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Reprod Toxicol. 2006 May;21(4):436-45. Epub 2005 Jan 8.

Herpes simplex virus and Epstein-Barr virus infections in pregnancy: consequences of neonatal or intrauterine infection.

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Laboratory of Teratology, Hebrew University Hadassah Medical School, Jerusalem, Israel.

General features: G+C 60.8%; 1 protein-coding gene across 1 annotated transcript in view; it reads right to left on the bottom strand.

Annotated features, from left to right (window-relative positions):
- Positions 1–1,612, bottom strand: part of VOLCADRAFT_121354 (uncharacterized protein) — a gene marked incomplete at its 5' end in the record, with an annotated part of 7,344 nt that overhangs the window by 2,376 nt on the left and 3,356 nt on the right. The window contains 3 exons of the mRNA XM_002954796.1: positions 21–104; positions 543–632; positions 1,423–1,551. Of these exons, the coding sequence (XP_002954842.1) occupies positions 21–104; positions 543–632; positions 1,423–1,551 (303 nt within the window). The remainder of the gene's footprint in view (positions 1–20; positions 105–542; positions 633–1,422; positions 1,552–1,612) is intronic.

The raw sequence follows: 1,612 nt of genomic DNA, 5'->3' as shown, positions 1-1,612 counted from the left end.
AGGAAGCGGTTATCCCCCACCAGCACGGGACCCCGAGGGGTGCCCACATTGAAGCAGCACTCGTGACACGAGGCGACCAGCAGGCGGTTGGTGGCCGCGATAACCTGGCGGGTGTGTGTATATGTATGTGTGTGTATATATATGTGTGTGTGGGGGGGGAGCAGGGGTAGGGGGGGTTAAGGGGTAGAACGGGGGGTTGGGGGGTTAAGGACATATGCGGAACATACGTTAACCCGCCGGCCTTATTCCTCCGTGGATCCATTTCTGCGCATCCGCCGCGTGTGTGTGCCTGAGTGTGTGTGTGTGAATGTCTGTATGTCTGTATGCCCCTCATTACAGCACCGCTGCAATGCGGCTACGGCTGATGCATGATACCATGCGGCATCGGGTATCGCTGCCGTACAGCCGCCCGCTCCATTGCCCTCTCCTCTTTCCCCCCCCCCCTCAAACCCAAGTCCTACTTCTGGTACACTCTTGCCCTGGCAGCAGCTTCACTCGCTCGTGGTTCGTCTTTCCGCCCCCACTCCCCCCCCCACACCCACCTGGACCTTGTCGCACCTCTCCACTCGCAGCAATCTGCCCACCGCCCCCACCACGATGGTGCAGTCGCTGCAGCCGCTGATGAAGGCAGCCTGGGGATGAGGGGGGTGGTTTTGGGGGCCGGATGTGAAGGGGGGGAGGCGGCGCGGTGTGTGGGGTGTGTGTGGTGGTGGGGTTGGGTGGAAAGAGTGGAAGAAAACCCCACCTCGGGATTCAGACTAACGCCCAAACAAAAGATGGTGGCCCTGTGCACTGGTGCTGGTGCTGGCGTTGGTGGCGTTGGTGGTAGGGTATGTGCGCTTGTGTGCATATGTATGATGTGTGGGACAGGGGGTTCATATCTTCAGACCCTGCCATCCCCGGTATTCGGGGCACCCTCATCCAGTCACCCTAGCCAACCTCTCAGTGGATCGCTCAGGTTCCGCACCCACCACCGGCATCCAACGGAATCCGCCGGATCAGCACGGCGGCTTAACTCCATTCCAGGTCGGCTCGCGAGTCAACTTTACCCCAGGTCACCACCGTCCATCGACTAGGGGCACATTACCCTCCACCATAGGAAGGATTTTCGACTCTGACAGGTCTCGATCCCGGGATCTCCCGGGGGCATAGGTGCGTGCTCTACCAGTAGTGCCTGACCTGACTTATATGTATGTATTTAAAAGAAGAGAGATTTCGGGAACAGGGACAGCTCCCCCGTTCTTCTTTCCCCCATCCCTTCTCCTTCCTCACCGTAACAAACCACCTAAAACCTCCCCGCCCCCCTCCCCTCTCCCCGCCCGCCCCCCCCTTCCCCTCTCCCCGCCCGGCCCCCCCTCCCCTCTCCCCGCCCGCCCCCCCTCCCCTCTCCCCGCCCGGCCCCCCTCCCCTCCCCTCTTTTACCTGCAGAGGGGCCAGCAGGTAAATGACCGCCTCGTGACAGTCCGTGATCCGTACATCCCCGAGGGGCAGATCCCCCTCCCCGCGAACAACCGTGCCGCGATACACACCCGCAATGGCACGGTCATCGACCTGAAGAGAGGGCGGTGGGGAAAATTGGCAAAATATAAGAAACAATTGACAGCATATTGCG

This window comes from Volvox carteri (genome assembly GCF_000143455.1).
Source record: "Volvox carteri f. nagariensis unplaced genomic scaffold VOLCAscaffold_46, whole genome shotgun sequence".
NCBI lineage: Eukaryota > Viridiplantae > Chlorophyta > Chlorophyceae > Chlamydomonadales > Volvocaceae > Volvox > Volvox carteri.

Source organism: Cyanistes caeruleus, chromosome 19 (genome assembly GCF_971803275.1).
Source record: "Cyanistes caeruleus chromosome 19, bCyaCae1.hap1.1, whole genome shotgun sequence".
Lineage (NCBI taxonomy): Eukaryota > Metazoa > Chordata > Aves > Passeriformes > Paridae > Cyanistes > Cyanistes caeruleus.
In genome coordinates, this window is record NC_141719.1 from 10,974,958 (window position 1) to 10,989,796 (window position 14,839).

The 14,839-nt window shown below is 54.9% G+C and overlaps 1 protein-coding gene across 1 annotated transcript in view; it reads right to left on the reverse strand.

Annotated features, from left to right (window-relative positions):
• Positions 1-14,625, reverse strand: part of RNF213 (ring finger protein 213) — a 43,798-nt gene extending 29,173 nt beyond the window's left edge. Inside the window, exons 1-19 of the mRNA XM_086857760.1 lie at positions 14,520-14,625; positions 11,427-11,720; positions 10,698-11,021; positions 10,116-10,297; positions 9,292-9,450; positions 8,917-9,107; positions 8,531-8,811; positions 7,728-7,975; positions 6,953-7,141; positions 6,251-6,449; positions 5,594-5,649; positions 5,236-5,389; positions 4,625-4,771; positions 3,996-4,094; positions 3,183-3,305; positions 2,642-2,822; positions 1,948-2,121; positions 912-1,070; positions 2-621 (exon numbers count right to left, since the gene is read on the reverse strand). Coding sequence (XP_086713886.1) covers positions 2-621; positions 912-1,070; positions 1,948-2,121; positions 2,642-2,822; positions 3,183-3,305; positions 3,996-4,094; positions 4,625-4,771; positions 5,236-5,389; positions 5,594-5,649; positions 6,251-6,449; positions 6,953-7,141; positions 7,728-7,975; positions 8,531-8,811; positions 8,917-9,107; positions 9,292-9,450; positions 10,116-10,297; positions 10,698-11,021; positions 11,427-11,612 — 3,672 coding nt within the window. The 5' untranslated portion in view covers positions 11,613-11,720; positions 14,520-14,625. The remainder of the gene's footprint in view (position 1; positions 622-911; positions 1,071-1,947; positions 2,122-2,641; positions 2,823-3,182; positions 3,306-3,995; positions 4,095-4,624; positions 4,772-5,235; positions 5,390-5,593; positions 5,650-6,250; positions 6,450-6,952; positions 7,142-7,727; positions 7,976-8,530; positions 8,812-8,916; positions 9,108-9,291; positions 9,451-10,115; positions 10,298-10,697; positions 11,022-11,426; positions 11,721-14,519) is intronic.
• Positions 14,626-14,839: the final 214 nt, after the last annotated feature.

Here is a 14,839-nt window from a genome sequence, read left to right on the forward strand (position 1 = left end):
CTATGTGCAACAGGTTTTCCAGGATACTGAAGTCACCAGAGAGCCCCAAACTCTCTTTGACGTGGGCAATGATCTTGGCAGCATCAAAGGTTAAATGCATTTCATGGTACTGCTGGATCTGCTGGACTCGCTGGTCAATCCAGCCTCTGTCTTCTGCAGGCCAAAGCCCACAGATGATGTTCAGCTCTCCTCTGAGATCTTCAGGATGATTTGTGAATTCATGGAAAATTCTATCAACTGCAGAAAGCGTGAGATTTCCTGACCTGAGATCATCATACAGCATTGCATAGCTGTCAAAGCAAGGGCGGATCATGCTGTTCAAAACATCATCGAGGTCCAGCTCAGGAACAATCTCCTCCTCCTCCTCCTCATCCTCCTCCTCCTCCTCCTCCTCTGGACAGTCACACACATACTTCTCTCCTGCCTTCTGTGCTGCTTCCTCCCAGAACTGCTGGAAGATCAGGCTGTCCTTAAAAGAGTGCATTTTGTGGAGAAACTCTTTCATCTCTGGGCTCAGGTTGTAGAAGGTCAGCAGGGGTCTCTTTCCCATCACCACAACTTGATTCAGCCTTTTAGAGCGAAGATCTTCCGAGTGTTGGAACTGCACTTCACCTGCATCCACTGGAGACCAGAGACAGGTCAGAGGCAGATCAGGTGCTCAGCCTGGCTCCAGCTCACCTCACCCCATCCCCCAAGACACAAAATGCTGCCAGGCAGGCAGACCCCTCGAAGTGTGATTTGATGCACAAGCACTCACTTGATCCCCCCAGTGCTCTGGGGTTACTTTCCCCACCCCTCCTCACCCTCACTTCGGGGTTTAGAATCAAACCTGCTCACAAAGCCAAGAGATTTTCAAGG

Herpes simplex virus (HSV) type 1/2 and Epstein-Barr virus (EBV) belong to the human herpes viruses and are among the most ubiquitous viruses in the adult population. In spite of the fact that a large proportion of women at childbearing age are seropositive to these viruses, especially to HSV, primary or secondary infections with these viruses may occur during pregnancy. Genital HSV, especially in primary infections, may be dangerous to the neonate if infected during delivery, as it can cause a severe neonatal disease. Intrauterine infection causing abortion or stillbirth as well as skin scars (cutaneous manifestations), ophthalmologic findings (chorioretinitis, microphtalmia), and neurological involvement (causing brain damage) is also possible, but relatively rare. Primary infection with EBV during pregnancy with apparent transplacental transmission is rare and only few cases were reported. They main damage was in the heart, eyes and liver. The actual damage to the developing embryo and fetus from maternal HSV and EBV seems to be very small. It should be mentioned that both HSV and EBV seem to be able to cross the placenta and cause, as described by several investigators, placental infection manifested by deciduitis and villitis. These placental pathological changes may increase fetal damage.

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